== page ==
Falla and the Guitar (main instrument) - man playing a Spanish guitar

Falla and the Guitar

Portrait of composer Manuel de Falla seated in front of books

Falla and the Guitar

The Importance of the Guitar

Falla considered the guitar the main Spanish instrument because of its important role in the history of Spanish music and music in general. In his archives there are various drafts of the preface that he wrote for Emilio Pujol’s method for guitar. Falla affirms that the guitar is the most complete string instrument due to the possibilities of harmonic and polyphonic playing. He also mentioned how Spanish composers such as Soler, Granados, Albéniz, and Turina display the influence of this instrument in their compositions.

In another draft, Falla defines the guitar as the synthesis of Spanish music for various reasons:

  • The Latin guitar and the use of strumming or rasgueo
  • The disappearance of the vihuela and the replacement by the guitar
  • Recovery of classical music for laud and vihuel
  • Establishment of the guitar as “our most truly national instrument”
  • Guitar influence as a transmitter of Hispanic instrumental values in international music since the 18th century

In general, the guitar was not considered a concert instrument for large concert halls. This notion was partially due to the instrument’s lack of power. Unfortunately, many people in Spain did not believe that Romani music was an integral part of the Spanish cultural landscape. In large part due to the efforts of eminent guitarist Andrés Segovia, the guitar moved from the bars to the concert halls, providing the instrument prestige.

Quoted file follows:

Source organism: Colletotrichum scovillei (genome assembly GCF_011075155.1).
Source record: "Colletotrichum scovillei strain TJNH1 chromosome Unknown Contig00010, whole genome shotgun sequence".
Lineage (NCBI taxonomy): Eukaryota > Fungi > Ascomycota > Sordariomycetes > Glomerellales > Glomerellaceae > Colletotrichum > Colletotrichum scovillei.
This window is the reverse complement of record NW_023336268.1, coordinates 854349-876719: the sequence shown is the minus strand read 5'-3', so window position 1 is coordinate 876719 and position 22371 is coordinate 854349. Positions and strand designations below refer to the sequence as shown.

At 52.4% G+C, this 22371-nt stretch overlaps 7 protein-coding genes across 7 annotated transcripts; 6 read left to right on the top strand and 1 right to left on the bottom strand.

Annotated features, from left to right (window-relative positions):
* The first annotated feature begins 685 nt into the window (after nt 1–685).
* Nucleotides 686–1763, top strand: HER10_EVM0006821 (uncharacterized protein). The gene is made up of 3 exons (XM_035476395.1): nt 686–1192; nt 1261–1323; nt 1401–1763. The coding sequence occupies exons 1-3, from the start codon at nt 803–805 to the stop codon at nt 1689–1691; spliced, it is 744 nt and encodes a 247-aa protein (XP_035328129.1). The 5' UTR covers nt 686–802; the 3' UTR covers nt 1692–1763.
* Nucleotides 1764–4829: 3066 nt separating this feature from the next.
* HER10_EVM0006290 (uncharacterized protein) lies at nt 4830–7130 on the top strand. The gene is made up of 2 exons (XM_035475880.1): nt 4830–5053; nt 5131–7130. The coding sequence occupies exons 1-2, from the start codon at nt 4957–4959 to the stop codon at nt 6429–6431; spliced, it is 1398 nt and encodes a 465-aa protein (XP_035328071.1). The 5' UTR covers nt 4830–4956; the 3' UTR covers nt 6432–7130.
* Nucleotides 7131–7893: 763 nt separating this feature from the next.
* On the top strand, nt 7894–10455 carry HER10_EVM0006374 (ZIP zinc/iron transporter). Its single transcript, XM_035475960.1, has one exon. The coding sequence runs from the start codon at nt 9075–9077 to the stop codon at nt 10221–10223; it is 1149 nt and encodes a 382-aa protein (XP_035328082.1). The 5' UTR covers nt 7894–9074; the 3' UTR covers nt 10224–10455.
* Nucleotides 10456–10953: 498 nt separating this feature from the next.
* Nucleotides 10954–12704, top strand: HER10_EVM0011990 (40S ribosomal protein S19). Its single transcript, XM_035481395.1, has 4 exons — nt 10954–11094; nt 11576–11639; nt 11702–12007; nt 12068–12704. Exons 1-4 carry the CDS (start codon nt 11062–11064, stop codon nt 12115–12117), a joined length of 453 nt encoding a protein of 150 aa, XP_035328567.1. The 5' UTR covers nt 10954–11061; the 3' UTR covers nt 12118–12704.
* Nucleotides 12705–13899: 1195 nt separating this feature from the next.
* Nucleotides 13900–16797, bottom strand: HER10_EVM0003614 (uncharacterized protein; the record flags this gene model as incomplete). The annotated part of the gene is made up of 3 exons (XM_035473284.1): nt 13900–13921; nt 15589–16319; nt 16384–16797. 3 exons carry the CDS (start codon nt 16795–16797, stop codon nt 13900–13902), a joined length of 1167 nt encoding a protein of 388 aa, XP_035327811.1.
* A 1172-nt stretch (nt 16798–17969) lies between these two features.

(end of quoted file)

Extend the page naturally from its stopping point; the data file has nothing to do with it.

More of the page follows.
Falla and the Guitar (main instrument) - Image of Spanish opera hall with red chairs, ornate columns, glass ceiling, organ, and piano.

Values of the Guitar

In a publication written on cante jondo by Falla but published anonymously, Falla defended the idea that the popular guitar represented two important musical values. First, the rhythmic value and second, the purely tonal-harmonic value. The use of the guitar during the cante jondo is defined by Falla as toque jondo (deep touch). Falla differentiated between the Castilian guitar, also called Spanish Latin guitar, and the Moorish guitar. The Moorish guitar is considered a melodic instrument and it is normally plucked. The Castilian way of playing the Latin guitar is to strum, making it more of a harmonic instrument, producing mostly chords. The last phrase of this publication represents Falla’s vision of the guitar and the cante jondo. “Many will say that those chords are barbarian. We affirm instead, that they are a marvelous revelation of unsuspected possibilities of sounds.”

Falla did not only study the history of the guitar, but also studied scores for guitar. Most were transcriptions of popular music and flamenco pieces. The one that is most annotated is Aires andaluces by Rafael Marín. This transcript contains examples of different flamenco rhythms. Falla annotated different ideas on rhythm, such as cadences, and figurations. He also took a similar approach to the scores of other guitar pieces by Julián Arcas, Francisco Cimadevilla, and Francisco Rodríguez “El Murciano.”

Example of the Spanish guitar.
Example of the Moorish guitar.

From Guitar to Piano

The guitarists’ forms of arpeggiation captivated Falla. He provided ideas on how to imitate this sound at the piano. He also used the technique of creating a figuration with the thumb over a chord, creating interesting dissonances, as expressed in the different types of rasgueos.

Falla was fascinated with the way musician Claude Debussy understood Spanish music. Debussy was able to create great compositions of Spanish music despite having visited Spain only once. In words of the Spanish composer, Debussy portrayed certain harmonic effects that are characteristic of Spanish music. These characteristics, produced naturally in Andalusia due to the use of the guitar, were not appreciated by Spanish composers because such harmonies were considered barbaric.

This lack of appreciation is certainly one of the main reasons why Falla created a new work originally composed for solo guitar after Debussy’s death. He later transcribed it for piano. However, this is not the only piece in which he portrays the guitar on the piano. Other examples are found in Noches en los jardines de España and Fantasía Baetica.